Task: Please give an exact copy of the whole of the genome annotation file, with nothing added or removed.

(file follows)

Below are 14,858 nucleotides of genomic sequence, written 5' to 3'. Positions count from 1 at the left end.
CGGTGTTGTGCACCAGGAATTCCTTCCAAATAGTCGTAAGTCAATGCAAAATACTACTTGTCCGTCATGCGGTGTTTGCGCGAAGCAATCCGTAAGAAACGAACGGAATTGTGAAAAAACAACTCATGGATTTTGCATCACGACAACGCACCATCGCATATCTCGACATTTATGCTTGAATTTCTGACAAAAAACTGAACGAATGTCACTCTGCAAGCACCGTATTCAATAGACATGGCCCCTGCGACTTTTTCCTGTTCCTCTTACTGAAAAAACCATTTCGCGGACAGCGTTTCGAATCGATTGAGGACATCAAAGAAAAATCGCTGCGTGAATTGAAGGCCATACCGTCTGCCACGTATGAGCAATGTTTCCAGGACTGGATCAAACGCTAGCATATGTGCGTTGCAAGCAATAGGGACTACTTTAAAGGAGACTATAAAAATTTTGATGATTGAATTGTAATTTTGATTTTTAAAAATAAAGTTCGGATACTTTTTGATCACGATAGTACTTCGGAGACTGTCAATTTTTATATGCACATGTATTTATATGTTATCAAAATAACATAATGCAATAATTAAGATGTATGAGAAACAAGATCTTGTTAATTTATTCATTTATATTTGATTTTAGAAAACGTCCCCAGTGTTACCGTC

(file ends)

Below are 14,858 nucleotides of genomic sequence, written 5' to 3'. Positions count from 1 at the left end.
CGGTGTTGTGCACCAGGAATTCCTTCCAAATAGTCGTAAGTCAATGCAAAATACTACTTGTCCGTCATGCGGTGTTTGCGCGAAGCAATCCGTAAGAAACGAACGGAATTGTGAAAAAACAACTCATGGATTTTGCATCACGACAACGCACCATCGCATATCTCGACATTTATGCTTGAATTTCTGACAAAAAACTGAACGAATGTCACTCTGCAAGCACCGTATTCAATAGACATGGCCCCTGCGACTTTTTCCTGTTCCTCTTACTGAAAAAACCATTTCGCGGACAGCGTTTCGAATCGATTGAGGACATCAAAGAAAAATCGCTGCGTGAATTGAAGGCCATACCGTCTGCCACGTATGAGCAATGTTTCCAGGACTGGATCAAACGCTAGCATATGTGCGTTGCAAGCAATAGGGACTACTTTAAAGGAGACTATAAAAATTTTGATGATTGAATTGTAATTTTGATTTTTAAAAATAAAGTTCGGATACTTTTTGATCACGATAGTACTTCGGAGACTGTCAATTTTTATATGCACATGTATTTATATGTTATCAAAATAACATAATGCAATAATTAAGATGTATGAGAAACAAGATCTTGTTAATTTATTCATTTATATTTGATTTTAGAAAACGTCCCCAGTGTTACCGTC